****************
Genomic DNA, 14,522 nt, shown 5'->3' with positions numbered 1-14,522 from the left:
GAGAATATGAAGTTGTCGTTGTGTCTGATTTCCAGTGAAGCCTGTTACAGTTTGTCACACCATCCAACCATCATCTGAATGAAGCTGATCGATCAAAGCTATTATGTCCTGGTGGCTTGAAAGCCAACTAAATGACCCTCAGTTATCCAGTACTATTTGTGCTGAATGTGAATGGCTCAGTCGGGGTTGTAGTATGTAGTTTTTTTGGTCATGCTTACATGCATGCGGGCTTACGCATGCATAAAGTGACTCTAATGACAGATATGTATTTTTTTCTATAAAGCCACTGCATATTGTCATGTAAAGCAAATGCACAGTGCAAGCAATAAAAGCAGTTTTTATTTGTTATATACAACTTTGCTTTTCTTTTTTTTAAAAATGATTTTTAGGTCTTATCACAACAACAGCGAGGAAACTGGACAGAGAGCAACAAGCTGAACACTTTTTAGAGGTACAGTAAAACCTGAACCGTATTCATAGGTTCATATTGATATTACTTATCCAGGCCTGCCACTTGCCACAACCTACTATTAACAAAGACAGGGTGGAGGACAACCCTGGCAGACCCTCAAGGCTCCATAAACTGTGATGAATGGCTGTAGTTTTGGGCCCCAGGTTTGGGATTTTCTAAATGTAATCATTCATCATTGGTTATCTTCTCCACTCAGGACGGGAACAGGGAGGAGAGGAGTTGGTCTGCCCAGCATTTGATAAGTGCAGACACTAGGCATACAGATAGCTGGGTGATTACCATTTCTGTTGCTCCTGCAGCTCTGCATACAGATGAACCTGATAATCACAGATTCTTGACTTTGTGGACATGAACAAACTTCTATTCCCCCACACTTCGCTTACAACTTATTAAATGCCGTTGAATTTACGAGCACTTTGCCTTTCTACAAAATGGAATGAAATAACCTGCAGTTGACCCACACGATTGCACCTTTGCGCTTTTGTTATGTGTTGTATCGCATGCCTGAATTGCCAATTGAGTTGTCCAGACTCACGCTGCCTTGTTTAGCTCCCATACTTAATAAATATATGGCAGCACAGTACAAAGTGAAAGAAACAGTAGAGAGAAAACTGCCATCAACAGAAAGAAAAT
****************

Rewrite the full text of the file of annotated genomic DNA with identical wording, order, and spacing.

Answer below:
Genomic DNA, 14,522 nt, shown 5'->3' with positions numbered 1-14,522 from the left:
GAGAATATGAAGTTGTCGTTGTGTCTGATTTCCAGTGAAGCCTGTTACAGTTTGTCACACCATCCAACCATCATCTGAATGAAGCTGATCGATCAAAGCTATTATGTCCTGGTGGCTTGAAAGCCAACTAAATGACCCTCAGTTATCCAGTACTATTTGTGCTGAATGTGAATGGCTCAGTCGGGGTTGTAGTATGTAGTTTTTTTGGTCATGCTTACATGCATGCGGGCTTACGCATGCATAAAGTGACTCTAATGACAGATATGTATTTTTTTCTATAAAGCCACTGCATATTGTCATGTAAAGCAAATGCACAGTGCAAGCAATAAAAGCAGTTTTTATTTGTTATATACAACTTTGCTTTTCTTTTTTTTAAAAATGATTTTTAGGTCTTATCACAACAACAGCGAGGAAACTGGACAGAGAGCAACAAGCTGAACACTTTTTAGAGGTACAGTAAAACCTGAACCGTATTCATAGGTTCATATTGATATTACTTATCCAGGCCTGCCACTTGCCACAACCTACTATTAACAAAGACAGGGTGGAGGACAACCCTGGCAGACCCTCAAGGCTCCATAAACTGTGATGAATGGCTGTAGTTTTGGGCCCCAGGTTTGGGATTTTCTAAATGTAATCATTCATCATTGGTTATCTTCTCCACTCAGGACGGGAACAGGGAGGAGAGGAGTTGGTCTGCCCAGCATTTGATAAGTGCAGACACTAGGCATACAGATAGCTGGGTGATTACCATTTCTGTTGCTCCTGCAGCTCTGCATACAGATGAACCTGATAATCACAGATTCTTGACTTTGTGGACATGAACAAACTTCTATTCCCCCACACTTCGCTTACAACTTATTAAATGCCGTTGAATTTACGAGCACTTTGCCTTTCTACAAAATGGAATGAAATAACCTGCAGTTGACCCACACGATTGCACCTTTGCGCTTTTGTTATGTGTTGTATCGCATGCCTGAATTGCCAATTGAGTTGTCCAGACTCACGCTGCCTTGTTTAGCTCCCATACTTAATAAATATATGGCAGCACAGTACAAAGTGAAAGAAACAGTAGAGAGAAAACTGCCATCAACAGAAAGAAAAT